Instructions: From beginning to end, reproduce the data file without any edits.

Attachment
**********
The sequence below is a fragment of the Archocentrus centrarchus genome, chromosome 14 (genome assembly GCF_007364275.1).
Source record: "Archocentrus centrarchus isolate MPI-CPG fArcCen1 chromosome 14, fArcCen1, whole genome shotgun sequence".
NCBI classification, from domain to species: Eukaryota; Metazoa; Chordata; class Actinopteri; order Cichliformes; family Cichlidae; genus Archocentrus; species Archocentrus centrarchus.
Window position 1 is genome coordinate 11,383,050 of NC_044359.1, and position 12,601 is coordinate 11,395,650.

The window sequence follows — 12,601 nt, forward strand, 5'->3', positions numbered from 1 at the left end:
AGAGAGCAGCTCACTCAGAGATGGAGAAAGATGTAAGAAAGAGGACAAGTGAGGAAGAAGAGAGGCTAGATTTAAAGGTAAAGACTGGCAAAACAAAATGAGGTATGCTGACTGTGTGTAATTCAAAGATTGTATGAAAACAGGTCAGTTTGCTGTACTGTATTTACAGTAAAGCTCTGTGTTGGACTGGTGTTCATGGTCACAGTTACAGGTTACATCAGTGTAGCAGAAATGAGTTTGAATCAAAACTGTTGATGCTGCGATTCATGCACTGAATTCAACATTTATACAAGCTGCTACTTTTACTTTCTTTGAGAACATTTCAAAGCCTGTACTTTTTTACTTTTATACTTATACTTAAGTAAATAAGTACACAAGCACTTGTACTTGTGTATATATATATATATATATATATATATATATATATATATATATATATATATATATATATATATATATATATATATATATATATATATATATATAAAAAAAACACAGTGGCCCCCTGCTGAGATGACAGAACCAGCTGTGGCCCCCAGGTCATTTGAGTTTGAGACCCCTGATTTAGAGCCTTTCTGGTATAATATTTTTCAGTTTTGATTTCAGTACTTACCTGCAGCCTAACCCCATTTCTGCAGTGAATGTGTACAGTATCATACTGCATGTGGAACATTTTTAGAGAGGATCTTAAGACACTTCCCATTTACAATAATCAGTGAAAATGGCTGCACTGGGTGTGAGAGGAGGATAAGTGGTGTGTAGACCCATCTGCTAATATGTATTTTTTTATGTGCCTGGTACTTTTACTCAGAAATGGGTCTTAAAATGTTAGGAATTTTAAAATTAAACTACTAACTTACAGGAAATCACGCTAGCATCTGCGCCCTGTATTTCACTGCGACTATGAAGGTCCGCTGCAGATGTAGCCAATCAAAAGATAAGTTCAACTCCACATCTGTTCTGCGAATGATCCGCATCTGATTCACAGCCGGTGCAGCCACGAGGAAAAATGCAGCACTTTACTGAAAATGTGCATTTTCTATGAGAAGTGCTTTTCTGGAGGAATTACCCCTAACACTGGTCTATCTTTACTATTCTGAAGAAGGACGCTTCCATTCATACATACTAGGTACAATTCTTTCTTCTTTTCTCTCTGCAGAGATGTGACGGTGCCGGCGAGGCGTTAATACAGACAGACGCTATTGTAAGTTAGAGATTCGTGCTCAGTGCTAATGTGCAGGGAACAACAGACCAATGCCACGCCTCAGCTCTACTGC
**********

The sequence below is a fragment of the Archocentrus centrarchus genome, chromosome 14 (genome assembly GCF_007364275.1).
Source record: "Archocentrus centrarchus isolate MPI-CPG fArcCen1 chromosome 14, fArcCen1, whole genome shotgun sequence".
NCBI classification, from domain to species: Eukaryota; Metazoa; Chordata; class Actinopteri; order Cichliformes; family Cichlidae; genus Archocentrus; species Archocentrus centrarchus.
Window position 1 is genome coordinate 11,383,050 of NC_044359.1, and position 12,601 is coordinate 11,395,650.

The window sequence follows — 12,601 nt, forward strand, 5'->3', positions numbered from 1 at the left end:
AGAGAGCAGCTCACTCAGAGATGGAGAAAGATGTAAGAAAGAGGACAAGTGAGGAAGAAGAGAGGCTAGATTTAAAGGTAAAGACTGGCAAAACAAAATGAGGTATGCTGACTGTGTGTAATTCAAAGATTGTATGAAAACAGGTCAGTTTGCTGTACTGTATTTACAGTAAAGCTCTGTGTTGGACTGGTGTTCATGGTCACAGTTACAGGTTACATCAGTGTAGCAGAAATGAGTTTGAATCAAAACTGTTGATGCTGCGATTCATGCACTGAATTCAACATTTATACAAGCTGCTACTTTTACTTTCTTTGAGAACATTTCAAAGCCTGTACTTTTTTACTTTTATACTTATACTTAAGTAAATAAGTACACAAGCACTTGTACTTGTGTATATATATATATATATATATATATATATATATATATATATATATATATATATATATATATATATATATATATATATATATATATATATATATAAAAAAAACACAGTGGCCCCCTGCTGAGATGACAGAACCAGCTGTGGCCCCCAGGTCATTTGAGTTTGAGACCCCTGATTTAGAGCCTTTCTGGTATAATATTTTTCAGTTTTGATTTCAGTACTTACCTGCAGCCTAACCCCATTTCTGCAGTGAATGTGTACAGTATCATACTGCATGTGGAACATTTTTAGAGAGGATCTTAAGACACTTCCCATTTACAATAATCAGTGAAAATGGCTGCACTGGGTGTGAGAGGAGGATAAGTGGTGTGTAGACCCATCTGCTAATATGTATTTTTTTATGTGCCTGGTACTTTTACTCAGAAATGGGTCTTAAAATGTTAGGAATTTTAAAATTAAACTACTAACTTACAGGAAATCACGCTAGCATCTGCGCCCTGTATTTCACTGCGACTATGAAGGTCCGCTGCAGATGTAGCCAATCAAAAGATAAGTTCAACTCCACATCTGTTCTGCGAATGATCCGCATCTGATTCACAGCCGGTGCAGCCACGAGGAAAAATGCAGCACTTTACTGAAAATGTGCATTTTCTATGAGAAGTGCTTTTCTGGAGGAATTACCCCTAACACTGGTCTATCTTTACTATTCTGAAGAAGGACGCTTCCATTCATACATACTAGGTACAATTCTTTCTTCTTTTCTCTCTGCAGAGATGTGACGGTGCCGGCGAGGCGTTAATACAGACAGACGCTATTGTAAGTTAGAGATTCGTGCTCAGTGCTAATGTGCAGGGAACAACAGACCAATGCCACGCCTCAGCTCTACTGC